hu·mil·i·ty – noun
- a modest or low view of one’s own importance
Leadership Through Integrity requires a true understanding of humility.
I once worked for a company that introduced core values across the Enterprise. Employees were even randomly asked to recite the list on demand. Humility was one of those values and stood out because nobody could quite explain what it was. The problem: everyone had a different definition or none at all. Don’t get me wrong, I respect the fact that people understand things differently and have different points of view however, when it comes to a core business value it’s critical that everyone shares the same understanding.
When it came time for performance evaluations, leadership required each manager and team lead to rate individual performance tied to the company’s values. This was highly problematic. Employees were asked to embody the value of humility (along with the others). This value quickly became a paperwork exercise and drifted far from the intended goal of effecting change.
There’s a lot of confusion between humble and humility. They are different words with different uses however, share a similar meaning.
A quick English lesson from a web search: Humble is an adjective defined as: 1) having or showing a modest or low estimate of one’s own importance. 2) of low social, administrative, or political rank. Example, ‘a humble servant’. Humble is also a verb defined as: 1) lower in dignity or importance. Example. ‘a humble cottage’. In contrast, humility is a noun defined as: 1) a modest or low view of one’s own importance. Example, ‘he/she showed great humility”.
Humility is the quality of being humble. Translating, putting the needs of others before your own, and thinking of others before yourself, not drawing attention to yourself. Wait a minute…WHAT? How can this be a good thing?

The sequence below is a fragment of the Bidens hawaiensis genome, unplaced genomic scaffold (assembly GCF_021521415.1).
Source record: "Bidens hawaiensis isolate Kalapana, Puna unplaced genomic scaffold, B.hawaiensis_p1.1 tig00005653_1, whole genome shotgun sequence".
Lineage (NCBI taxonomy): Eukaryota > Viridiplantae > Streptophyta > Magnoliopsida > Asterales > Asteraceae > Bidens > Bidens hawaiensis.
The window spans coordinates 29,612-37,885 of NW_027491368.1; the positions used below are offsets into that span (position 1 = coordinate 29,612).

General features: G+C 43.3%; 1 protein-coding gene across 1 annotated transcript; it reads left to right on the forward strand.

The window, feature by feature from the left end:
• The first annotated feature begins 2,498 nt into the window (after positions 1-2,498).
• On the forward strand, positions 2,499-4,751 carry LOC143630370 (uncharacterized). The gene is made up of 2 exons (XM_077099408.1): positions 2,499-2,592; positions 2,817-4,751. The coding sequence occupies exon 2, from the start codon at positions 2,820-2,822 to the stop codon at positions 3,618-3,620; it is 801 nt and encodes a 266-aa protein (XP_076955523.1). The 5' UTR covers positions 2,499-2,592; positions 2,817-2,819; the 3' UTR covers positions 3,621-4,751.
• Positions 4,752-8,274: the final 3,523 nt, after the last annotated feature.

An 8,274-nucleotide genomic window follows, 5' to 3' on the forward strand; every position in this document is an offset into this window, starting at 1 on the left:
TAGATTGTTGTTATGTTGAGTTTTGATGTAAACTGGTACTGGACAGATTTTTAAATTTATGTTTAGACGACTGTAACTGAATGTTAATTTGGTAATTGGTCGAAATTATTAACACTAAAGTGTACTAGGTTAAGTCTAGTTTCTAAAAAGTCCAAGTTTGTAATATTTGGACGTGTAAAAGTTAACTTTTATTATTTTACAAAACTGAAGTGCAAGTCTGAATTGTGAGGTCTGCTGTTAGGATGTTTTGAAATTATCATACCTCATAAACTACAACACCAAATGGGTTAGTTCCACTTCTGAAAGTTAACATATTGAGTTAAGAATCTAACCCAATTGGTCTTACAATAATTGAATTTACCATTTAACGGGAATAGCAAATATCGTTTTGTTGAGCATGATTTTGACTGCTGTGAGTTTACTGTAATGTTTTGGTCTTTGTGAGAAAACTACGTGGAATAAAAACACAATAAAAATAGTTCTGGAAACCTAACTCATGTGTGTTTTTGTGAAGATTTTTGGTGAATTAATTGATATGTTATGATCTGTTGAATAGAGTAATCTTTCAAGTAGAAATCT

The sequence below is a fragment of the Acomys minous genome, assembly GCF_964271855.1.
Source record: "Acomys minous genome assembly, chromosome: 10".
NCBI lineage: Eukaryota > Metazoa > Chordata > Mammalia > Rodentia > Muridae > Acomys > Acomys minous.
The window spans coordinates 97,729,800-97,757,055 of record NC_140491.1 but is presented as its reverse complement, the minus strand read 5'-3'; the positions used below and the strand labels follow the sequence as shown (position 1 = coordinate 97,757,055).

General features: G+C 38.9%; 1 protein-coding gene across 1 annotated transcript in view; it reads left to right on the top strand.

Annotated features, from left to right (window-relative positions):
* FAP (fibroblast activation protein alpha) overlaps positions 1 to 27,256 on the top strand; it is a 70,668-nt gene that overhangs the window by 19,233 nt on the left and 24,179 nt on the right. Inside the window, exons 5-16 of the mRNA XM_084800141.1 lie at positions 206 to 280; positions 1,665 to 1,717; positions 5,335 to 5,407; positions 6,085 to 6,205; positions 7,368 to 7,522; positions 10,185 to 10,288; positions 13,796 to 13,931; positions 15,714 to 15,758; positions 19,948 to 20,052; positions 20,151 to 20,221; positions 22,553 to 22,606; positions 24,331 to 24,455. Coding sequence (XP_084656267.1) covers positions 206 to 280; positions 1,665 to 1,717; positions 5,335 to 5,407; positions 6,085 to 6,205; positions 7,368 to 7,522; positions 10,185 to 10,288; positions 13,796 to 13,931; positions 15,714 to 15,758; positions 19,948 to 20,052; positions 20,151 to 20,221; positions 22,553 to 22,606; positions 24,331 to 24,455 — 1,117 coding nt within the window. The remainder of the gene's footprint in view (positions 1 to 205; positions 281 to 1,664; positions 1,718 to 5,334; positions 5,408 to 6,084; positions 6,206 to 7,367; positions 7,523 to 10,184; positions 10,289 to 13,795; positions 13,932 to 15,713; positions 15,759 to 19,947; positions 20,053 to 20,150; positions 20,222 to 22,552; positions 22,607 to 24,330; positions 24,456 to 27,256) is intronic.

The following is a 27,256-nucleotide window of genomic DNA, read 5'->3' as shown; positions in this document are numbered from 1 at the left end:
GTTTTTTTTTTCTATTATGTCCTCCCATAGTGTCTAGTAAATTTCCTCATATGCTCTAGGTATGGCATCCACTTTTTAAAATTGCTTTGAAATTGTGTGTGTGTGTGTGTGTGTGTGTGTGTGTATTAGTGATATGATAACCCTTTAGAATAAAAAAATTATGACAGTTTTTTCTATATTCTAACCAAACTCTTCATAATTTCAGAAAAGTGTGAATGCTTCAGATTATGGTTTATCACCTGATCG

Examining being humble in business and life: why would anyone want to have a low estimate of one’s own importance? How does having that view translate into increased productivity, career advancement, leadership, business objectives, etc? Seems counterintuitive that anyone would not want to shine and boast about being the best. Isn’t that how the corporate ladder is climbed?
Let’s look at this from a different angle…
The single best explanation of humility, one that I live by and promote in my coaching and training sessions is a quote by CS Lewis. He said, “Humility is not thinking less of yourself, it’s thinking of yourself less.”
The discovery of that quote many years ago was an ah-ha moment for me! The following is a true personal story to illustrate this:
During the early part of the relationship with my wife, there was one specific action that my wife did that always upset me and always resulted in an argument. My wife likes a clean house. In our early days, I wasn’t sold on that idea. Something needed to change. I set out a plan to be the best husband I could be. I would take action by showing her that I too could keep a clean house. There were occasions where my wife would go out of town and I thought to myself, perfect opportunity to show her that I appreciate cleanliness.
We had kids, a couple of dogs and white tile floor. It’s not like I didn’t see the dirt, I just had other priorities and wasn’t paying attention. Her trips were my opportunity to set things right, at least that was the plan. I was ready to prove my worth, I could do this, I set out to become her hero! I had a plan, ready, GO! … I swept mopped and vacuumed the floors right before she came home, every time. I was so proud of myself, the floors couldn’t have been cleaner. I even got down on my hands and knees and scrubbed. I was so proud of my actions and so eager to tell her what I did. That’s where my plan crashed to the ground in a ball of flames.
When my wife came home she would give me a kiss, check-in with the kids, pet the dogs (not necessarily in that order, I was often last, LOL). Oh, marital bliss, family bliss, I was happy she was home. And then, every single time, she would put down her things, go to the closet, grab a broom and sweep the entire first floor of our house. I was outraged. All my good feelings of everything that I did meant nothing? This always resulted in an argument and bad feelings all around. Did she not appreciate me? Did I not do it right? Did I not live up to her standards? How can I make her happy if I do what’s expected and she still cleaned the floors?? Is she joking???
This is where humility comes in. I came to realize that her sweeping the floors had nothing to do with me. She would come home and basically clean the nest. This was her ritual, her way, something that she needed to do to feel that she was indeed home and then relax. She swept to signify to herself that she was home. It wasn’t to clean and in fact, she hardly ever picked up any dirt or pet hair, I got pretty good at it. I realized her actions weren’t about cleaning or hurting my feelings.